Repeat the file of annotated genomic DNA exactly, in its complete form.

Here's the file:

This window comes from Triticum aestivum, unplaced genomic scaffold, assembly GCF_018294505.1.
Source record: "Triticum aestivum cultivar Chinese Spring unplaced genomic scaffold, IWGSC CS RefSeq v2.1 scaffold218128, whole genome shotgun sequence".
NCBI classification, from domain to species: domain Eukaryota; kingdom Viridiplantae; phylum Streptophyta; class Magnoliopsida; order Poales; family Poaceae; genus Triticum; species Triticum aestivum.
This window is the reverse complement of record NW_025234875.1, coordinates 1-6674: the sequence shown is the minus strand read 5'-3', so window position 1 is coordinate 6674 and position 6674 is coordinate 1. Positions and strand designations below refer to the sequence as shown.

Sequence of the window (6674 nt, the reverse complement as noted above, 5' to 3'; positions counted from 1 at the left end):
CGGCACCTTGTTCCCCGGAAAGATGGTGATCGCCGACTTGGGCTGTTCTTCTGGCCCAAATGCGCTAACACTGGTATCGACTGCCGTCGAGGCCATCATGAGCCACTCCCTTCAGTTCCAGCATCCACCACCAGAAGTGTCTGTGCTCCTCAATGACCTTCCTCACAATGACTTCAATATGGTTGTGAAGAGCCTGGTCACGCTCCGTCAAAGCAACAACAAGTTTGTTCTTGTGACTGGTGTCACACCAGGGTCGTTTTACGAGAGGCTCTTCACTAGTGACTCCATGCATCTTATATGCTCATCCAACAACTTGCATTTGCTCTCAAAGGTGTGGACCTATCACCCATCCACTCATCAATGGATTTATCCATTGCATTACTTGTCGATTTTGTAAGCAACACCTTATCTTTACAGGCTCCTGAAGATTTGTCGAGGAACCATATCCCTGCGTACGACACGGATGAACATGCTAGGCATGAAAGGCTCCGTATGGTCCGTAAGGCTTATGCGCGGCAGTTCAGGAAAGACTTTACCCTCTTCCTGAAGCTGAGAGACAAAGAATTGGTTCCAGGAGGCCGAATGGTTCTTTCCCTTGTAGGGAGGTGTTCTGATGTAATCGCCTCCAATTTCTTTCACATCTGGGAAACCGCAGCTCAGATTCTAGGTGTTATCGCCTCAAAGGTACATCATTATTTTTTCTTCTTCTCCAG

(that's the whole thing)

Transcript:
This window comes from Triticum aestivum, unplaced genomic scaffold, assembly GCF_018294505.1.
Source record: "Triticum aestivum cultivar Chinese Spring unplaced genomic scaffold, IWGSC CS RefSeq v2.1 scaffold218128, whole genome shotgun sequence".
NCBI classification, from domain to species: domain Eukaryota; kingdom Viridiplantae; phylum Streptophyta; class Magnoliopsida; order Poales; family Poaceae; genus Triticum; species Triticum aestivum.
This window is the reverse complement of record NW_025234875.1, coordinates 1-6674: the sequence shown is the minus strand read 5'-3', so window position 1 is coordinate 6674 and position 6674 is coordinate 1. Positions and strand designations below refer to the sequence as shown.

Sequence of the window (6674 nt, the reverse complement as noted above, 5' to 3'; positions counted from 1 at the left end):
CGGCACCTTGTTCCCCGGAAAGATGGTGATCGCCGACTTGGGCTGTTCTTCTGGCCCAAATGCGCTAACACTGGTATCGACTGCCGTCGAGGCCATCATGAGCCACTCCCTTCAGTTCCAGCATCCACCACCAGAAGTGTCTGTGCTCCTCAATGACCTTCCTCACAATGACTTCAATATGGTTGTGAAGAGCCTGGTCACGCTCCGTCAAAGCAACAACAAGTTTGTTCTTGTGACTGGTGTCACACCAGGGTCGTTTTACGAGAGGCTCTTCACTAGTGACTCCATGCATCTTATATGCTCATCCAACAACTTGCATTTGCTCTCAAAGGTGTGGACCTATCACCCATCCACTCATCAATGGATTTATCCATTGCATTACTTGTCGATTTTGTAAGCAACACCTTATCTTTACAGGCTCCTGAAGATTTGTCGAGGAACCATATCCCTGCGTACGACACGGATGAACATGCTAGGCATGAAAGGCTCCGTATGGTCCGTAAGGCTTATGCGCGGCAGTTCAGGAAAGACTTTACCCTCTTCCTGAAGCTGAGAGACAAAGAATTGGTTCCAGGAGGCCGAATGGTTCTTTCCCTTGTAGGGAGGTGTTCTGATGTAATCGCCTCCAATTTCTTTCACATCTGGGAAACCGCAGCTCAGATTCTAGGTGTTATCGCCTCAAAGGTACATCATTATTTTTTCTTCTTCTCCAG